Not only are we living in an increasingly paperless world, but most of us now use our mobile devices to complete tasks that would have been unheard of years ago. From reserving seats to a movie, to ordering take out, to securing transportation, most people are relying on their mobile devices to make their lives more efficient.

Here in the Wentworth Financial Aid Office, we are always considering ways to better streamline the financial aid process, simplifying access for students.  We are excited to announce the rollout of Campus Logic! This is a new, intuitive, tailored process designed to make navigating the financial aid process easier. Best of all…it’s mobile!

Starting in February for the 2018-2019 academic year, students will be able to:

  • Complete financial aid forms on a phone, tablet, or computer
  • Securely upload documents from any device
  • E-sign documents – students and parents
  • Manage financial aid tasks online
  • Receive automated reminders about outstanding tasks and next steps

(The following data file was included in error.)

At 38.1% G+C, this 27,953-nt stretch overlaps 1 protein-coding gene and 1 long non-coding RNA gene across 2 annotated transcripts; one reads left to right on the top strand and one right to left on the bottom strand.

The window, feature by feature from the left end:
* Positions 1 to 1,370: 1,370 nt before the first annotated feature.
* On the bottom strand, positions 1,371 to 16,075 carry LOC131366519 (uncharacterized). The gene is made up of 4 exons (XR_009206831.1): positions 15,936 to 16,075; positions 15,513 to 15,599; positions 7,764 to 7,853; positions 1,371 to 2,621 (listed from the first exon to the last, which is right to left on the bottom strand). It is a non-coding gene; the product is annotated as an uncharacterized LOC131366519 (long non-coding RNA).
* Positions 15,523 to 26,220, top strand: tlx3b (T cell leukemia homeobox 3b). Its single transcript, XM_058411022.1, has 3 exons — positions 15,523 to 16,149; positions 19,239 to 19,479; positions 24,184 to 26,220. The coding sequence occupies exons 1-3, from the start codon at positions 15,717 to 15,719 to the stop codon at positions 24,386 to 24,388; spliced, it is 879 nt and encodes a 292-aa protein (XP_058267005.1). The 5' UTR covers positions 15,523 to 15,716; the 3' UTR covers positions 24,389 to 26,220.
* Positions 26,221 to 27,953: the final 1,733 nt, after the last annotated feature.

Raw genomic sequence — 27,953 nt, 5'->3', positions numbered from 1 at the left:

We heard your feedback loud and clear.   You want to be able to complete financial aid processes on your own time, on the device of your preference. Providing the best student experience is important to us so we bring you Campus Logic.

Until next time!


Identity Fraud

Hello! My name is Ashley Tampellini and I’m a freshman here at Wentworth Institute of Technology. Being a college student, I want to make sure that I’m not a victim of identity fraud. If this were to happen, my credit could be detrimentally affected… and effect my ability to take out loans to pay for tuition. Protecting personal numbers is extremely important, as is monitoring your personal information so fraudsters can’t get ahold of it.